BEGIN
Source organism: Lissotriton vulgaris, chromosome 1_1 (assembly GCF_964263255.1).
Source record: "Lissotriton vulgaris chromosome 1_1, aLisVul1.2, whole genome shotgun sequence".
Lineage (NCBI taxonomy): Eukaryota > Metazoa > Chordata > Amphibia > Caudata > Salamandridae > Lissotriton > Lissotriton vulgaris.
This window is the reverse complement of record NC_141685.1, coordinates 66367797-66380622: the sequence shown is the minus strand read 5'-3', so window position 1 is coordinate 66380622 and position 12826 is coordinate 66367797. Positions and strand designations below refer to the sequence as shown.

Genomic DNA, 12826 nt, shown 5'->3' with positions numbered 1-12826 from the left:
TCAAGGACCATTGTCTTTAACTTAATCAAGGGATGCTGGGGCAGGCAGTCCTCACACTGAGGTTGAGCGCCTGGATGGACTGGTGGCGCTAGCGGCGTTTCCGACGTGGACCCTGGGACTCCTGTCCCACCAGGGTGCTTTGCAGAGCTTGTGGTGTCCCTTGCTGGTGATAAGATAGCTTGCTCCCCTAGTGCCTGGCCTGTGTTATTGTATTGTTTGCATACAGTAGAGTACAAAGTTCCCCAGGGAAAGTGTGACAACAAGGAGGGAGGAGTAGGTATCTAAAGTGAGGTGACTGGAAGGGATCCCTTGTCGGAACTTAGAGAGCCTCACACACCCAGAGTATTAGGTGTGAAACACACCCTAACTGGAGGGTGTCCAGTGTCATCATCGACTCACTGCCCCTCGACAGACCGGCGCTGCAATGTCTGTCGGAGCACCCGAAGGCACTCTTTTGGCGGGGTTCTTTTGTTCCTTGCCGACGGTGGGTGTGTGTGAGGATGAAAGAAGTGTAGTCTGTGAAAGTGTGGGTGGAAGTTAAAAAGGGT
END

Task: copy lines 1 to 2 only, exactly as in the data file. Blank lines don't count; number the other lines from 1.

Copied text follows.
Source organism: Lissotriton vulgaris, chromosome 1_1 (assembly GCF_964263255.1).
Source record: "Lissotriton vulgaris chromosome 1_1, aLisVul1.2, whole genome shotgun sequence".